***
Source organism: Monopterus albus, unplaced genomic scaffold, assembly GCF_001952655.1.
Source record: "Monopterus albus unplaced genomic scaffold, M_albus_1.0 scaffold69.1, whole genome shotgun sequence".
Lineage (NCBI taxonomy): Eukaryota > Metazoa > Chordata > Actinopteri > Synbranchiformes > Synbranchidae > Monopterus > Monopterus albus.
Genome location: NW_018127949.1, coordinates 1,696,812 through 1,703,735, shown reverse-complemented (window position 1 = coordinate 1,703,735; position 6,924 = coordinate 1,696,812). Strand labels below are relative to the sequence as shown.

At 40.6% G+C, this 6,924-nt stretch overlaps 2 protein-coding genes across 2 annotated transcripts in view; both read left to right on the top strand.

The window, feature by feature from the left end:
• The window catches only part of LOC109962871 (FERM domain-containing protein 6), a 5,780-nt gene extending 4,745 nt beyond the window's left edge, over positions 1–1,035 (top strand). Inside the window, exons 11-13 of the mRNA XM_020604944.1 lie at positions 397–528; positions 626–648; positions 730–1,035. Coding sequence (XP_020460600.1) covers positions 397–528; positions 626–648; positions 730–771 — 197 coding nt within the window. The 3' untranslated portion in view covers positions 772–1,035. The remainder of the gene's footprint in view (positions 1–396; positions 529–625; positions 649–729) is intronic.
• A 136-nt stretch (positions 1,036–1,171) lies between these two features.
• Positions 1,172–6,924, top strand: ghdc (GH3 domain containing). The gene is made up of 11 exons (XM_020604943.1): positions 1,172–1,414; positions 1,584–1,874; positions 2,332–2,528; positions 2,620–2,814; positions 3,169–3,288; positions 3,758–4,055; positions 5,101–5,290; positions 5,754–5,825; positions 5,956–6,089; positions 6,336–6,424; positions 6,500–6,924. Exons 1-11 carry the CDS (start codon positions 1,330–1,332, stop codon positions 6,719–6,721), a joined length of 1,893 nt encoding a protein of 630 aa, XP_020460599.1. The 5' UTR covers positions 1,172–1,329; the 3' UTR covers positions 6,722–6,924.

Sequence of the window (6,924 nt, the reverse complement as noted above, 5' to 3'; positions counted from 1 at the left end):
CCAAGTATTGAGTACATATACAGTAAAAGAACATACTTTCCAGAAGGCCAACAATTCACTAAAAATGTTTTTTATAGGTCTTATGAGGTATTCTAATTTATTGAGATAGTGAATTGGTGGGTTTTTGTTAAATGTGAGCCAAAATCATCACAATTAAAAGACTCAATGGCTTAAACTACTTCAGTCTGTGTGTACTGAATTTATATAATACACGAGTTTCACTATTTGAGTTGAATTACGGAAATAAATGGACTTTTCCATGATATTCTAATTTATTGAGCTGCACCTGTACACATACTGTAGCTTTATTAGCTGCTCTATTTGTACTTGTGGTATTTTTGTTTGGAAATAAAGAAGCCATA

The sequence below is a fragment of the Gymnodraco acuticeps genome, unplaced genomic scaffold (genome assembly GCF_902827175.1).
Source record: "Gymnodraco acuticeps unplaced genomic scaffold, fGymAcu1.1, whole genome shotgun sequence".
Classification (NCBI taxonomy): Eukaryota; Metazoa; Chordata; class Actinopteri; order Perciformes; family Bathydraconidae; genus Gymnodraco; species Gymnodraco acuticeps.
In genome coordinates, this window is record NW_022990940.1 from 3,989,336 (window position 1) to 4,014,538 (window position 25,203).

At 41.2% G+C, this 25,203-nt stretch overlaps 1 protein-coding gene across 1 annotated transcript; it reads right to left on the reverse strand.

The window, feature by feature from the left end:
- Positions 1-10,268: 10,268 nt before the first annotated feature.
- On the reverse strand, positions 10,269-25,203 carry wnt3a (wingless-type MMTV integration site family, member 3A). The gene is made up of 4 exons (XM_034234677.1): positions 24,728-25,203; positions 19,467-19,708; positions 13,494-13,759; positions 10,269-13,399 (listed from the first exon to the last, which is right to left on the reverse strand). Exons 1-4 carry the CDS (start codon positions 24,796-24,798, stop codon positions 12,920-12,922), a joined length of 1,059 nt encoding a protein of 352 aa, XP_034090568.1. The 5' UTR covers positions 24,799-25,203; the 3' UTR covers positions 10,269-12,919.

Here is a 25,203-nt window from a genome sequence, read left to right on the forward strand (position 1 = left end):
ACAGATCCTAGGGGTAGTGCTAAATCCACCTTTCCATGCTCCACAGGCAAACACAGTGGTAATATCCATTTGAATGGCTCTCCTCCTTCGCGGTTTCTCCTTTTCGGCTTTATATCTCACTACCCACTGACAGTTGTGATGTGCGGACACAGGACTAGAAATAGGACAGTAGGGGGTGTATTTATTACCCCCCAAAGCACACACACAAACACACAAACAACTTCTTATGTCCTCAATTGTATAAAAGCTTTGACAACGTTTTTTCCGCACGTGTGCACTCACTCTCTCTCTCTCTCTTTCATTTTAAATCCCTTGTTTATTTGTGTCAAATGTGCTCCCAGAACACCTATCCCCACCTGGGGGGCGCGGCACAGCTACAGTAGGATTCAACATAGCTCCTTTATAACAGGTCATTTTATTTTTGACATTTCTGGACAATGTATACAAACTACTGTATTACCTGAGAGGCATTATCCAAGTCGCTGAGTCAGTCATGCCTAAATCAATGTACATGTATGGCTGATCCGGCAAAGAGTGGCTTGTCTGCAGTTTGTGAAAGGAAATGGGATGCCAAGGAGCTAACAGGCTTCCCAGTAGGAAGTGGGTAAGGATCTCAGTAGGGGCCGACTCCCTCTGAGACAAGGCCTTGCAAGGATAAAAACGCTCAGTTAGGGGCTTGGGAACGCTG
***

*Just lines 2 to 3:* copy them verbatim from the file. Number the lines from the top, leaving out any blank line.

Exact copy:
Source record: "Monopterus albus unplaced genomic scaffold, M_albus_1.0 scaffold69.1, whole genome shotgun sequence".
Lineage (NCBI taxonomy): Eukaryota > Metazoa > Chordata > Actinopteri > Synbranchiformes > Synbranchidae > Monopterus > Monopterus albus.